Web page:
Conflicts of interest were not disclosed for 28.8% of the physicians participating in the American Academy of Orthopaedic Surgeons' 2008 annual meeting, according to a study in the New England Journal of Medicine.
In the report, published in the Oct. 8 issue, researchers compared 344 payments orthopedic-device makers made to AAOS directors, committee members and presenters at the annual conference held March 5-9, 2008 conference and found that only 71.2% of the payments had been disclosed under the AAOS' self-reporting program.
The authors—from Brigham and Women's Hospital, Massachusetts General Hospital, Harvard Medical School and other institutions—found the disclosure rate was 79.3% (165 out of 208 payments) if the payment was directly related to their presentation at the meeting, but only 50% (16 out of 32) if the payments were unrelated.
As part of a settlement with the U.S. Justice Department, the nation's largest hip and knee prostheses makers are required to disclose payments they made to physicians in 2007. Researchers compared those records with the conflict-of-interest disclosures made by physicians involved in the 2008 meeting.
Disclosure was more likely, the report said, if the payment was more than $10,000; if it was made directly to an individual (rather than a company or organization); or if it included an “in-kind” component such as lodging, meals, transportation or tuition. Thirty-six physicians cited for nondisclosure (39.6% of the total) responded to a survey asking for the reason why, with 38.9% saying the payment was unrelated to the topic of their presentation; 13.9% saying they misunderstood the disclosure requirement; and 11.1% said they made the disclosure but it was mistakenly omitted from the program, the report said.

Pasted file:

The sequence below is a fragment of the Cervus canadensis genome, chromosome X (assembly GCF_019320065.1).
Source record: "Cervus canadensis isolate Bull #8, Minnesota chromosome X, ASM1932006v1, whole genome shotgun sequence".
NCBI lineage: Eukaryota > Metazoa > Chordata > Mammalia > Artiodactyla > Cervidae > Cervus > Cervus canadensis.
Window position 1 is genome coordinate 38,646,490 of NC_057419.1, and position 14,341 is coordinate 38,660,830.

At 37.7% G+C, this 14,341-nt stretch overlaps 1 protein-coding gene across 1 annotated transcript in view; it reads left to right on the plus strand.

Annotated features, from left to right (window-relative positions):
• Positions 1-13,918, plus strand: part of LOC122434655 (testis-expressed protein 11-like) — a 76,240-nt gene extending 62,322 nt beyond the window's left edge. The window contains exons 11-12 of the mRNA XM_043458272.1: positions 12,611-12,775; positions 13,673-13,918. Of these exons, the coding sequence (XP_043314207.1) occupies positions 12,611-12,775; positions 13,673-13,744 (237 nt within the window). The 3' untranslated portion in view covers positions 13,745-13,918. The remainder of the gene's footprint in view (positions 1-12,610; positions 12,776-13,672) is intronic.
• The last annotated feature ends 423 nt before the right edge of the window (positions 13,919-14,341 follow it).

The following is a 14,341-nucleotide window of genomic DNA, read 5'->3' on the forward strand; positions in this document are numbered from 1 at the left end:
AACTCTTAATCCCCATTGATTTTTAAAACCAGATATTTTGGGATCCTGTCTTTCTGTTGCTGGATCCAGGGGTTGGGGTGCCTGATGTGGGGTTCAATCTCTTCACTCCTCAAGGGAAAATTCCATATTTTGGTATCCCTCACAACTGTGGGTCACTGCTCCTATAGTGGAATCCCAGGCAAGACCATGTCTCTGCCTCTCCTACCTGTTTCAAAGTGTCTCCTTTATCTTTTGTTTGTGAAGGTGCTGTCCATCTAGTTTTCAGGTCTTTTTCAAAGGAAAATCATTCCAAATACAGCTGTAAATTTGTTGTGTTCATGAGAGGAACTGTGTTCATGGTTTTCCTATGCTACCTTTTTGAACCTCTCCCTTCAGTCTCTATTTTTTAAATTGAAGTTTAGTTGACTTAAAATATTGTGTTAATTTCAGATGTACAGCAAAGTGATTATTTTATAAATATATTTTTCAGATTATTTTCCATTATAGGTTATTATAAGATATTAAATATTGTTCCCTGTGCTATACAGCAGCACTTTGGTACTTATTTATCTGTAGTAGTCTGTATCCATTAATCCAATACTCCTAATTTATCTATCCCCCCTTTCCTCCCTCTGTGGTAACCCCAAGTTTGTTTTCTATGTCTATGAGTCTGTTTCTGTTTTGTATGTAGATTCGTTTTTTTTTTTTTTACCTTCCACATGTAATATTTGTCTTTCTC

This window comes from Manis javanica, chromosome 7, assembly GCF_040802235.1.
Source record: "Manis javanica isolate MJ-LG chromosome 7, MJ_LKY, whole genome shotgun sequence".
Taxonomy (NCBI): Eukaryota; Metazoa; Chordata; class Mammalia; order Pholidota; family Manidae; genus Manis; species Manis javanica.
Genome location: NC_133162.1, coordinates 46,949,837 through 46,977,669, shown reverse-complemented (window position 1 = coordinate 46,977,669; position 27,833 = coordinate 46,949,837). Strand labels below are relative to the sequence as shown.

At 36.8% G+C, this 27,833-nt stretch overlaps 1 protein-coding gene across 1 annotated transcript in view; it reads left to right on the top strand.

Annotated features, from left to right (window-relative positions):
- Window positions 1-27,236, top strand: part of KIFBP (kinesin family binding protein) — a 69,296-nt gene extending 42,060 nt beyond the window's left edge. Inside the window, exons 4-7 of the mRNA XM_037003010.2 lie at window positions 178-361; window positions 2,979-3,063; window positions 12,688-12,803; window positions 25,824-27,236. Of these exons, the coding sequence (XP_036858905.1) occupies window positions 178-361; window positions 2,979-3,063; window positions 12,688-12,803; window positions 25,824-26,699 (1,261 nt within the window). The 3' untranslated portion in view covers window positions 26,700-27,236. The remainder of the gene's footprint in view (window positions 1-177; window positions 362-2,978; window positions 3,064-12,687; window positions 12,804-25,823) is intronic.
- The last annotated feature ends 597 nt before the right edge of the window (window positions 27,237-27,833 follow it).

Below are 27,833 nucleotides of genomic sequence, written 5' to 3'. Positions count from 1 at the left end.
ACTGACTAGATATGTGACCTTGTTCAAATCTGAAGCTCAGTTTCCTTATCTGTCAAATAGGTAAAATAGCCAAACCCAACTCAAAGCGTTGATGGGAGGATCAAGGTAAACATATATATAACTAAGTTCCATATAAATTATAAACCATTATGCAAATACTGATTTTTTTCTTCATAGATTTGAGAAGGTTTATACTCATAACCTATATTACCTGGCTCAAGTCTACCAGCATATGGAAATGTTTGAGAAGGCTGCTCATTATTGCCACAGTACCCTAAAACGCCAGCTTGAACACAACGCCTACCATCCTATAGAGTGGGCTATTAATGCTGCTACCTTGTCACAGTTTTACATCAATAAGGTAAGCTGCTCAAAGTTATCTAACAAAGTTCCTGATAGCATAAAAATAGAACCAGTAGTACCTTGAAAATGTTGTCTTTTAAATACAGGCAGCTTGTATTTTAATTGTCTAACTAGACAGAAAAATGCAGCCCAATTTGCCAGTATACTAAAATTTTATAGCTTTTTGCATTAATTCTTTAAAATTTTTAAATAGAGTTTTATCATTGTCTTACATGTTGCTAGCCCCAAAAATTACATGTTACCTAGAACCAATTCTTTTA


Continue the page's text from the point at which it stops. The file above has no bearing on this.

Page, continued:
A U.S. Senate investigation into possible academic and healthcare industry conflicts of interest led to the August resignation of David Polly Jr., M.D., from the AAOS board of directors.
In an e-mail, Joseph Zuckerman, M.D., AAOS board president, said the organization's policy is for meeting participants to disclose all potential conflicts of interests and it is committed to educating its members about the policy.
“The AAOS believes that, when transparent, relationships between physicians and medical industry can create innovative medical advances that benefit patients, and improve both healthcare and people's overall quality of life,” the e-mail stated. “These physician-industry relationships—and the responsible and complete reporting of these relationships—is a top priority, and a challenge across the U.S. healthcare system.”
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